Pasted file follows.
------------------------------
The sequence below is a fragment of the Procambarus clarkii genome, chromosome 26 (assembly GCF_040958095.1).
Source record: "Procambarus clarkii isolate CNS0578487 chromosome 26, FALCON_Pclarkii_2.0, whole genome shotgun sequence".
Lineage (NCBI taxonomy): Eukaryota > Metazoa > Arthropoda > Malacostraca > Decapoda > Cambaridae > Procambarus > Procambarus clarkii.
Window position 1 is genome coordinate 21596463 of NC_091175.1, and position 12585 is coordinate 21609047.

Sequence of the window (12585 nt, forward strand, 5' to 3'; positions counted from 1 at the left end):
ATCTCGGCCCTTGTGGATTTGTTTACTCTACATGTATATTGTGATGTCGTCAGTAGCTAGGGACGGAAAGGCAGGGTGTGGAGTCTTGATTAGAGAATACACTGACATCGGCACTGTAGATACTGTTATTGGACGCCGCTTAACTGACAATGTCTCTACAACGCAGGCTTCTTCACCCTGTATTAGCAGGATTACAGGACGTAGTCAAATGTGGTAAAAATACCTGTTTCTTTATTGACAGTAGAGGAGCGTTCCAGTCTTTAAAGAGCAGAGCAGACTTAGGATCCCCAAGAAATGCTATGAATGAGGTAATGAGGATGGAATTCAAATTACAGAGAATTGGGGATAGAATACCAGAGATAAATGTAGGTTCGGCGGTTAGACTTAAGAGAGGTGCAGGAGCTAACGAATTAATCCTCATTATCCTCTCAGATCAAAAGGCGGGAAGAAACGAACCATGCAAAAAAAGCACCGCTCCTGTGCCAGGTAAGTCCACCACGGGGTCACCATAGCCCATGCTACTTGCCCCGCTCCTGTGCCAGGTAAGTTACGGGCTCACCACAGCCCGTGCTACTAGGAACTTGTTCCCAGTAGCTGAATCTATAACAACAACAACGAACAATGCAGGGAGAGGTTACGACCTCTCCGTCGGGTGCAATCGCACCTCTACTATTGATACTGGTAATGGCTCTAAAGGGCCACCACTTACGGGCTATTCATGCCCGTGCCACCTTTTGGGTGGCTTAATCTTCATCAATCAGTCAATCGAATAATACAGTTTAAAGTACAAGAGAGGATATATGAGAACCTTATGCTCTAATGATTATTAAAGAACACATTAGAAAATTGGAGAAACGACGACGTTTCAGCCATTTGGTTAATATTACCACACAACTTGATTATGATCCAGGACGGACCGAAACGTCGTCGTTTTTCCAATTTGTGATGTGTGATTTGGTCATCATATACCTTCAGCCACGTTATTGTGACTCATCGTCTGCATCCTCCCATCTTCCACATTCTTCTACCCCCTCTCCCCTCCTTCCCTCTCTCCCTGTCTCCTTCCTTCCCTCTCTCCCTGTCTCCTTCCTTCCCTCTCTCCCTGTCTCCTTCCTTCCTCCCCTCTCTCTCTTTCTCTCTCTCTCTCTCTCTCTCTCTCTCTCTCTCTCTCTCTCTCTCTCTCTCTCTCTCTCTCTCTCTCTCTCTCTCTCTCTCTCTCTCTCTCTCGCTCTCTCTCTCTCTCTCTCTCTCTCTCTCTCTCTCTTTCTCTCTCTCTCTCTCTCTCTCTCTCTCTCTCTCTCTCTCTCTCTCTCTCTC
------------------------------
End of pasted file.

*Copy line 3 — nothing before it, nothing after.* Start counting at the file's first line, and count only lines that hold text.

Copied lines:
Lineage (NCBI taxonomy): Eukaryota > Metazoa > Arthropoda > Malacostraca > Decapoda > Cambaridae > Procambarus > Procambarus clarkii.